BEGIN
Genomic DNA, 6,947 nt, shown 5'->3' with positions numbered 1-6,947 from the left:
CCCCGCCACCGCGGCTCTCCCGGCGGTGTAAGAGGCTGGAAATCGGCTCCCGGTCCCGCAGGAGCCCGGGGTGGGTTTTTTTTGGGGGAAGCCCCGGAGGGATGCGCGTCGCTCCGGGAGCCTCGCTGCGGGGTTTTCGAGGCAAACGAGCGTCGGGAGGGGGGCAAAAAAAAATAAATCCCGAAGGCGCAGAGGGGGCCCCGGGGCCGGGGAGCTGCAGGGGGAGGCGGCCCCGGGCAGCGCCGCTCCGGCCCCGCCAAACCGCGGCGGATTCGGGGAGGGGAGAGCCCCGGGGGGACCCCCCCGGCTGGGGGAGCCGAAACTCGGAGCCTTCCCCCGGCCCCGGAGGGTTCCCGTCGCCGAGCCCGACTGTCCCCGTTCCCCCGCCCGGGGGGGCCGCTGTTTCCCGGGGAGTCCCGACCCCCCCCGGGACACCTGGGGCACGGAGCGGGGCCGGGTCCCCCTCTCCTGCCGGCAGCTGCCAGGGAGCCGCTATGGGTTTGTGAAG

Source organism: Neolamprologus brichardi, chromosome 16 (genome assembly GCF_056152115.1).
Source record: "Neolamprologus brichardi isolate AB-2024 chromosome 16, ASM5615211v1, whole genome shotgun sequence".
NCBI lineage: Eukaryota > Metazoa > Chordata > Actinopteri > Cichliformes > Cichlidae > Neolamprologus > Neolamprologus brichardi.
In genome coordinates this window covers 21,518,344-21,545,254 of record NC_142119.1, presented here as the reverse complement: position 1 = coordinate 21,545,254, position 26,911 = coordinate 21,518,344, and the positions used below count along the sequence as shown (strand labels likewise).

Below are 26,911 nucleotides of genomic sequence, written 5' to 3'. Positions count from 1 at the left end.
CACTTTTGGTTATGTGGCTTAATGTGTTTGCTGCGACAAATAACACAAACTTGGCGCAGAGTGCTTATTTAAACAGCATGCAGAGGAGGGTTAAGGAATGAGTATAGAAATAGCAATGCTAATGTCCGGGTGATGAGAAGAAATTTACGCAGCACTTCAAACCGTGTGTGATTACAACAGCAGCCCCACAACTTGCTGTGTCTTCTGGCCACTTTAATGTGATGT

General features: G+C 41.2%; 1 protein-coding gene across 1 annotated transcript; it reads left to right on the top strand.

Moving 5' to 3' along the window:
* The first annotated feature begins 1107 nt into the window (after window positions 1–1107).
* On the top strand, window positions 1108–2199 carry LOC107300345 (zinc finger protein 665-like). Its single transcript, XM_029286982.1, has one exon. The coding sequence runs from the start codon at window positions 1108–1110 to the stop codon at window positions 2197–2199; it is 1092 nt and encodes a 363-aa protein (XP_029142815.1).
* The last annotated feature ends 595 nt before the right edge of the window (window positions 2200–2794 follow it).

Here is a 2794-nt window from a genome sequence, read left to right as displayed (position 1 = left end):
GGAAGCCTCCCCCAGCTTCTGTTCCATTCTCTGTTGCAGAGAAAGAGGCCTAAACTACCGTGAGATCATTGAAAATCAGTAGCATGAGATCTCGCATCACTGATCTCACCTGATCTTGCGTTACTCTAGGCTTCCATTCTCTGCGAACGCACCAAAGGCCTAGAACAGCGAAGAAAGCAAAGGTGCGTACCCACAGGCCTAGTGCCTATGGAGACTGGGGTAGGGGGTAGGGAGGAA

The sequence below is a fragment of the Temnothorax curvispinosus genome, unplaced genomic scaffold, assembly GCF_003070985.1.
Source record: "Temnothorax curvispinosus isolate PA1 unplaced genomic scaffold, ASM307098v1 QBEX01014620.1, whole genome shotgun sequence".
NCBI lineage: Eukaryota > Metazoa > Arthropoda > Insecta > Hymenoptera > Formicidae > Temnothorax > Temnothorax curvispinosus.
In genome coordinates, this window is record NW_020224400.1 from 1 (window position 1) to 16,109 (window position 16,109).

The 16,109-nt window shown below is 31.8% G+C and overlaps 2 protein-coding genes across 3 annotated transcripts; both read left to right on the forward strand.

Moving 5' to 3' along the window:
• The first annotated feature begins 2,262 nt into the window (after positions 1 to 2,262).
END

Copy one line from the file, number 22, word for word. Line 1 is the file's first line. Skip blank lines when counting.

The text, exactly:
• The first annotated feature begins 2,262 nt into the window (after positions 1 to 2,262).